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Between the war in Ukraine and tensions with China, President Biden's handling of foreign policy issues is being put to the test. In former Secretary of State Henry Kissinger's new book, "Leadership: Six Studies in World Strategy," he examines how past leaders faced the challenges of their times. He joins Judy Woodruff to discuss the book, the state of global politics and more.
Between the war in Ukraine and tensions with China, President Biden's handling of foreign policy issues is being put to the test.
In former Secretary of State Henry Kissinger's new book, "Leadership: Six Studies in World Strategy," he examines how past leaders in the era after the World Wars faced the challenges of their times.
I sat down with the 99-year-old veteran diplomat in his New York City office yesterday to discuss the Ukraine war, the state of global politics, and much more.
In this latest book, you tell us the story of six leaders on the world stage after World War II.
You say they were both statesmen and prophets. And my first question is, is there anyone in the world today, a world leader, who comes close to embodying the qualities of these six you portray in the book?
Henry Kissinger, Former U.S. Secretary of State: None, in my observation.
Of course, many of the contemporary leaders haven't finished their careers yet. And maybe they haven't faced their big challenges yet. But the reason I wrote about these six is because they made a difference in the evolution of their societies. And maybe one can learn something from them at a time when the transformation of societies is one of the big issues almost everywhere.
It's interesting. The one American president you choose is Richard Nixon.
We were talking about this, controversial figure, in large part because of the war in Vietnam. You write about his opening to China that was brilliant. But then the war in Vietnam prolonged, more years. Thousands of Americans died. There were so many things that came from that that arguably led to Richard Nixon's worst instincts.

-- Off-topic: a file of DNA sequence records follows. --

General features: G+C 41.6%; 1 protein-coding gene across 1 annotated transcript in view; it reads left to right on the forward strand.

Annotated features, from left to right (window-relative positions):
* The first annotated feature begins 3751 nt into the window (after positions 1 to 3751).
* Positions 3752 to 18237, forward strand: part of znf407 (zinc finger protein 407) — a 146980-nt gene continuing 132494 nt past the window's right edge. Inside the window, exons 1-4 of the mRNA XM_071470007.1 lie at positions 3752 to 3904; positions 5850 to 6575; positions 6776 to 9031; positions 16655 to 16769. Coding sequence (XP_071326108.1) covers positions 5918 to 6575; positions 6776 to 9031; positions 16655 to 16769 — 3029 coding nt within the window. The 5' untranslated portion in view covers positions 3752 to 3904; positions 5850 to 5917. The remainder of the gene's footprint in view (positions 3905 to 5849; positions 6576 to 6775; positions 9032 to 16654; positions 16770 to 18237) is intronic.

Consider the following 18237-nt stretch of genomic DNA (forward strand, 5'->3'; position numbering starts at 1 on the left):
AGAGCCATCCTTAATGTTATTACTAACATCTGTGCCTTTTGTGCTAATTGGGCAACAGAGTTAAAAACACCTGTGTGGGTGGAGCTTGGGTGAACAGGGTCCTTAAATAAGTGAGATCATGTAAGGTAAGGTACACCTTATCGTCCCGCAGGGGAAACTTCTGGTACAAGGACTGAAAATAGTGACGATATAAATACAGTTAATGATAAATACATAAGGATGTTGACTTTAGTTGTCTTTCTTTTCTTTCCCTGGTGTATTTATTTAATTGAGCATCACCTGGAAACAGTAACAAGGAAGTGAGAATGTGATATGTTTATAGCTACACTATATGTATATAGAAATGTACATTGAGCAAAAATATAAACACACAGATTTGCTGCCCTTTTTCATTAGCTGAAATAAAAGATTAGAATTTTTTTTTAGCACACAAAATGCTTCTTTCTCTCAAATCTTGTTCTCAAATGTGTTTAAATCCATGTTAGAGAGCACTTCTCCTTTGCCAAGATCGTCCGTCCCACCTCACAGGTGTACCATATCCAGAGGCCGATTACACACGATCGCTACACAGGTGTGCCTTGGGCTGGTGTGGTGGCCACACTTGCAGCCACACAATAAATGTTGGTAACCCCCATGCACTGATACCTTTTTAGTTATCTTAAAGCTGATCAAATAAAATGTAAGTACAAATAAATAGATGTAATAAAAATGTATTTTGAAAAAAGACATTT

Well, he destroyed — he destroyed himself.
And it was partly because of the atmosphere domestically that had grown up around the war in Vietnam. But it's important to remember that war had been going on in previous administrations, that the deployment of 500,000 troops was what Nixon inherited.
So, you said he prolonged the war. That implies that he could have ended it earlier on terms that the American people could understand. And we settled as soon as we agreed to the fact that South Vietnam's people would have a right to choose their own government.
But it took nearly four years to get there. But our predecessors hadn't even started a negotiation yet. So it wasn't so simple.
It remains something that people identify with Richard Nixon.
I want to turn you, Dr. Kissinger, to the main conflict in the world today in Ukraine. Do you see this just going on until the two sides are exhausted, or is there — do you see a quicker way to bring it to an end?
A curious aspect of this war is, it almost looks like World War I.
If one side clearly wins, then it will have profound consequences. I think a negotiation is desirable. And I said so in Davos, and I was attacked for it. But I think we will be heading in that direction.
And your comments at Davos did draw criticism, attention. People were saying you were arguing for Ukraine to give up territory.